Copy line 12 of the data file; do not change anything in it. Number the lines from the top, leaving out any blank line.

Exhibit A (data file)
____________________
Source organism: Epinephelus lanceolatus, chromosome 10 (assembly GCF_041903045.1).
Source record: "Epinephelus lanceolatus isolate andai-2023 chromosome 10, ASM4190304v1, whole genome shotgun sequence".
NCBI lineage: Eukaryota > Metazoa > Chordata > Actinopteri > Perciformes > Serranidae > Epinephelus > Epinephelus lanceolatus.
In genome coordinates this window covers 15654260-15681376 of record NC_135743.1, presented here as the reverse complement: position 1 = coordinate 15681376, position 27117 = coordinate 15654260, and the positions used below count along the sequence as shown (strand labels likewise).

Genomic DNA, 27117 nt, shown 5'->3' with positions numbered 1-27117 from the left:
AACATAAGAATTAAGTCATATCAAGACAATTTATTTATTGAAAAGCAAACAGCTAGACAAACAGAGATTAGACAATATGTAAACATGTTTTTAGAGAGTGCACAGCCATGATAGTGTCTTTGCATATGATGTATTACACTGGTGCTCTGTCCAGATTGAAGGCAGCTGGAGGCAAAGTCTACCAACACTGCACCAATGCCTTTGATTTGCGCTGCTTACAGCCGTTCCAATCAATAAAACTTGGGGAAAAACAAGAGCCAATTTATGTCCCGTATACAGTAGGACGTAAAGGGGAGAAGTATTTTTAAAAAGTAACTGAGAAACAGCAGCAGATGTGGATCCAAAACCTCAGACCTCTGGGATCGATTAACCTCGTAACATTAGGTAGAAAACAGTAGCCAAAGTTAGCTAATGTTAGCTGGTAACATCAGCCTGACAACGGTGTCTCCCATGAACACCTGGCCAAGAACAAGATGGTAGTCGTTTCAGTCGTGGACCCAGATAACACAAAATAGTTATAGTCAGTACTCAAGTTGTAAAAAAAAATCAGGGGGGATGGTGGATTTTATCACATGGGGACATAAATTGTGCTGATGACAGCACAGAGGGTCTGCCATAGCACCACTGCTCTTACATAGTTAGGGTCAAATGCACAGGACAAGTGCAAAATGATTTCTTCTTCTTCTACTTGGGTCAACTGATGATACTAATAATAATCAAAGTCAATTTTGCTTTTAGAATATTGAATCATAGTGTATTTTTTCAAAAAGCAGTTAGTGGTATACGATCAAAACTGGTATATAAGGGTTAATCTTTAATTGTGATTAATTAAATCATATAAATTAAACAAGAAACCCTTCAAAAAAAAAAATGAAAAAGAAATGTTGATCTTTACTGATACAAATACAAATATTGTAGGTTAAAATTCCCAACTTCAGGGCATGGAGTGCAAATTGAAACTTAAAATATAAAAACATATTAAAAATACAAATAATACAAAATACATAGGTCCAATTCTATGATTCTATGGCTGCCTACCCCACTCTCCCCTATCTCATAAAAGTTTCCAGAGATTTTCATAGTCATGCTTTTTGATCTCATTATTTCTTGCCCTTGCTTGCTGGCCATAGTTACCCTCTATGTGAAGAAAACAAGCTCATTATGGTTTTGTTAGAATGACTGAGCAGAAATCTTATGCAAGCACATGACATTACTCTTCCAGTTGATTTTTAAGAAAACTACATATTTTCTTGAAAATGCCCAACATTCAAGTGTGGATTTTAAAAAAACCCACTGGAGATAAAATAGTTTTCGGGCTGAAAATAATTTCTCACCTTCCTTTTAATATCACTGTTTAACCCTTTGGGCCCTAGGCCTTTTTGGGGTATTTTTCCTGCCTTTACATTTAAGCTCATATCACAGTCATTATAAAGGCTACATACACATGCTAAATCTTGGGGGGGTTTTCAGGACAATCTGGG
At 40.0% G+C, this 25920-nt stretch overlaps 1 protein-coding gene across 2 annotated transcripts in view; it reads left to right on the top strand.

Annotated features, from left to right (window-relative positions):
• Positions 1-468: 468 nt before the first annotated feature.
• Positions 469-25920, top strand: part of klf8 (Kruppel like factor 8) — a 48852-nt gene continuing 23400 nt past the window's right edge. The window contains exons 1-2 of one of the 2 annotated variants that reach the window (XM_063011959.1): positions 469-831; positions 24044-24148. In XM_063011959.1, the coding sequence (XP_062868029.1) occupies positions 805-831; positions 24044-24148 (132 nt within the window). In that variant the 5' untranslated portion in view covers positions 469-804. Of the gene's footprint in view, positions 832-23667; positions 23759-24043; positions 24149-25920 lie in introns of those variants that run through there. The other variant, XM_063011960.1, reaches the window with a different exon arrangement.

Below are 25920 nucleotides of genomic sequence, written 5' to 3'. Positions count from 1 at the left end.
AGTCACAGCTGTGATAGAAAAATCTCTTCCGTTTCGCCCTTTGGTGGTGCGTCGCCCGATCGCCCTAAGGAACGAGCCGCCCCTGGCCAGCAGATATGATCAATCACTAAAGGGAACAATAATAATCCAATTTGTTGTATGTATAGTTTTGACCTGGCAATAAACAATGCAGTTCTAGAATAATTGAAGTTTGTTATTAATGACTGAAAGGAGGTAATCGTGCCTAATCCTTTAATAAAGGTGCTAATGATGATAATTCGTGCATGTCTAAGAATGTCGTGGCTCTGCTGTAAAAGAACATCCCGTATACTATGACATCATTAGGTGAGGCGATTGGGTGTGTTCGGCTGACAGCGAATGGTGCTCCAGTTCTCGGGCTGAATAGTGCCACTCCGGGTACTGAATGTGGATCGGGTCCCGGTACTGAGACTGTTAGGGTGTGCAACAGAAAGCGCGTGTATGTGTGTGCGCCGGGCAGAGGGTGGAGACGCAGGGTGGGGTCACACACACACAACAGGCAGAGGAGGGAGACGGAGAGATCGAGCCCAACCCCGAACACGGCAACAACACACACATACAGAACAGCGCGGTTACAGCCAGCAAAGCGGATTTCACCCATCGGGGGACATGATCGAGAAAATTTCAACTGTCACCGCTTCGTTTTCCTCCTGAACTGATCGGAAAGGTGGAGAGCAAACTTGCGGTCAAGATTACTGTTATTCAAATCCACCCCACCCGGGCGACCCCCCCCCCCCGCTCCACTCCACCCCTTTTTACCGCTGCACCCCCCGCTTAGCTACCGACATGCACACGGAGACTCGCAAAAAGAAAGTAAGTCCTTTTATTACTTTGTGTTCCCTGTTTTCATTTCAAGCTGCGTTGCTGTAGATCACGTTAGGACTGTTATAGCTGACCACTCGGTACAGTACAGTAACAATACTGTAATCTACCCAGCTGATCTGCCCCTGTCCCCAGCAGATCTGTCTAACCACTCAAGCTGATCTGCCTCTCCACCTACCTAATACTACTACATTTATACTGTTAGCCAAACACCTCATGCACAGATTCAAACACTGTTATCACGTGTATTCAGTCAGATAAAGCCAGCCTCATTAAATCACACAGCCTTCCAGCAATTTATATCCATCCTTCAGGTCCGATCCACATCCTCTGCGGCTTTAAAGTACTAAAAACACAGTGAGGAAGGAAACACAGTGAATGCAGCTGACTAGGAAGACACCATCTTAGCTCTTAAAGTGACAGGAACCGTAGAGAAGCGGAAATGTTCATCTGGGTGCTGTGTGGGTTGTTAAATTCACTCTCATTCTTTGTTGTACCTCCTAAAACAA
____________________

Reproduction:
AGTCACAGCTGTGATAGAAAAATCTCTTCCGTTTCGCCCTTTGGTGGTGCGTCGCCCGATCGCCCTAAGGAACGAGCCGCCCCTGGCCAGCAGATATGATCAATCACTAAAGGGAACAATAATAATCCAATTTGTTGTATGTATAGTTTTGACCTGGCAATAAACAATGCAGTTCTAGAATAATTGAAGTTTGTTATTAATGACTGAAAGGAGGTAATCGTGCCTAATCCTTTAATAAAGGTGCTAATGATGATAATTCGTGCATGTCTAAGAATGTCGTGGCTCTGCTGTAAAAGAACATCCCGTATACTATGACATCATTAGGTGAGGCGATTGGGTGTGTTCGGCTGACAGCGAATGGTGCTCCAGTTCTCGGGCTGAATAGTGCCACTCCGGGTACTGAATGTGGATCGGGTCCCGGTACTGAGACTGTTAGGGTGTGCAACAGAAAGCGCGTGTATGTGTGTGCGCCGGGCAGAGGGTGGAGACGCAGGGTGGGGTCACACACACACAACAGGCAGAGGAGGGAGACGGAGAGATCGAGCCCAACCCCGAACACGGCAACAACACACACATACAGAACAGCGCGGTTACAGCCAGCAAAGCGGATTTCACCCATCGGGGGACATGATCGAGAAAATTTCAACTGTCACCGCTTCGTTTTCCTCCTGAACTGATCGGAAAGGTGGAGAGCAAACTTGCGGTCAAGATTACTGTTATTCAAATCCACCCCACCCGGGCGACCCCCCCCCCCCGCTCCACTCCACCCCTTTTTACCGCTGCACCCCCCGCTTAGCTACCGACATGCACACGGAGACTCGCAAAAAGAAAGTAAGTCCTTTTATTACTTTGTGTTCCCTGTTTTCATTTCAAGCTGCGTTGCTGTAGATCACGTTAGGACTGTTATAGCTGACCACTCGGTACAGTACAGTAACAATACTGTAATCTACCCAGCTGATCTGCCCCTGTCCCCAGCAGATCTGTCTAACCACTCAAGCTGATCTGCCTCTCCACCTACCTAATACTACTACATTTATACTGTTAGCCAAACACCTCATGCACAGATTCAAACACTGTTATCACGTGTATTCAGTCAGATAAAGCCAGCCTCATTAAATCACACAGCCTTCCAGCAATTTATATCCATCCTTCAGGTCCGATCCACATCCTCTGCGGCTTTAAAGTACTAAAAACACAGTGAGGAAGGAAACACAGTGAATGCAGCTGACTAGGAAGACACCATCTTAGCTCTTAAAGTGACAGGAACCGTAGAGAAGCGGAAATGTTCATCTGGGTGCTGTGTGGGTTGTTAAATTCACTCTCATTCTTTGTTGTACCTCCTAAAACAA